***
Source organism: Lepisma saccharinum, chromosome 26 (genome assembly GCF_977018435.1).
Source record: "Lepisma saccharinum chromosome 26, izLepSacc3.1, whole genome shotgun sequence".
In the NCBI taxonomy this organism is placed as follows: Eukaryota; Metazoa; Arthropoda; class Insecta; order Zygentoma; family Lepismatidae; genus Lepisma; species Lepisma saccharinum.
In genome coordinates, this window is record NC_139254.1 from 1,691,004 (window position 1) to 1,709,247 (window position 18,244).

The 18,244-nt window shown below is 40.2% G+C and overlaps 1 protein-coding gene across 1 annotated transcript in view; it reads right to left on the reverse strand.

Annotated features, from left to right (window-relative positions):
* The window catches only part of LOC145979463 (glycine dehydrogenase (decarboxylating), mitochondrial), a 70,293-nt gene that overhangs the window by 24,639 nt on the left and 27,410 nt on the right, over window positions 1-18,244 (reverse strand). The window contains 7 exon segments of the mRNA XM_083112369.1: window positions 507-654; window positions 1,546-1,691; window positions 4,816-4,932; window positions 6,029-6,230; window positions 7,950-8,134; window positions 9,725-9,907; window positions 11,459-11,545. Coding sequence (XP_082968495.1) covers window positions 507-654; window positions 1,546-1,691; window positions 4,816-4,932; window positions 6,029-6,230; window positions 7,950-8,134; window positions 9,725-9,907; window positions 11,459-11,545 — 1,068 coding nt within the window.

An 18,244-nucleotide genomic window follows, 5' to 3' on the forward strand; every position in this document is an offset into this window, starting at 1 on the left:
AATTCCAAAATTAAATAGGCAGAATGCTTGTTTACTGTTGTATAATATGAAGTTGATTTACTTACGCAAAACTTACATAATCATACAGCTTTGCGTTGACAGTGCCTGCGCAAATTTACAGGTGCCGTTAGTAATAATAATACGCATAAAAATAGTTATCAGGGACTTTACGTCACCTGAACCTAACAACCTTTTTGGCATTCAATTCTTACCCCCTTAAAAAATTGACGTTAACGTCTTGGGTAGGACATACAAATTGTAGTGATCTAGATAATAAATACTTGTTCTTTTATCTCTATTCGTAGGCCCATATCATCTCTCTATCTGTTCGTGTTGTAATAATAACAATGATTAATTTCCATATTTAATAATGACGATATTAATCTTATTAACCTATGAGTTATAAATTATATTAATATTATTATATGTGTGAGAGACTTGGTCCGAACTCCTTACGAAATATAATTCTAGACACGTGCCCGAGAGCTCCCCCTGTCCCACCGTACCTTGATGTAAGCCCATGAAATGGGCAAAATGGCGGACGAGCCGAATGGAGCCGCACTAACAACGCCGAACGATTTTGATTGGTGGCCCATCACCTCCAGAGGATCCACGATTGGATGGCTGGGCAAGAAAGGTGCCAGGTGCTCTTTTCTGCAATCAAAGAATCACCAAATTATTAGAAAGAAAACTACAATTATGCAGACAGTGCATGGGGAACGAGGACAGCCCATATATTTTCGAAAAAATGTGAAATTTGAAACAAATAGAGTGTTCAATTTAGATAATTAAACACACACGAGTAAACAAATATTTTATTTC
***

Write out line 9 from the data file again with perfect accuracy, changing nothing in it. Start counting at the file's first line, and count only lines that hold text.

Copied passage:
AATTCCAAAATTAAATAGGCAGAATGCTTGTTTACTGTTGTATAATATGAAGTTGATTTACTTACGCAAAACTTACATAATCATACAGCTTTGCGTTGACAGTGCCTGCGCAAATTTACAGGTGCCGTTAGTAATAATAATACGCATAAAAATAGTTATCAGGGACTTTACGTCACCTGAACCTAACAACCTTTTTGGCATTCAATTCTTACCCCCTTAAAAAATTGACGTTAACGTCTTGGGTAGGACATACAAATTGTAGTGATCTAGATAATAAATACTTGTTCTTTTATCTCTATTCGTAGGCCCATATCATCTCTCTATCTGTTCGTGTTGTAATAATAACAATGATTAATTTCCATATTTAATAATGACGATATTAATCTTATTAACCTATGAGTTATAAATTATATTAATATTATTATATGTGTGAGAGACTTGGTCCGAACTCCTTACGAAATATAATTCTAGACACGTGCCCGAGAGCTCCCCCTGTCCCACCGTACCTTGATGTAAGCCCATGAAATGGGCAAAATGGCGGACGAGCCGAATGGAGCCGCACTAACAACGCCGAACGATTTTGATTGGTGGCCCATCACCTCCAGAGGATCCACGATTGGATGGCTGGGCAAGAAAGGTGCCAGGTGCTCTTTTCTGCAATCAAAGAATCACCAAATTATTAGAAAGAAAACTACAATTATGCAGACAGTGCATGGGGAACGAGGACAGCCCATATATTTTCGAAAAAATGTGAAATTTGAAACAAATAGAGTGTTCAATTTAGATAATTAAACACACACGAGTAAACAAATATTTTATTTC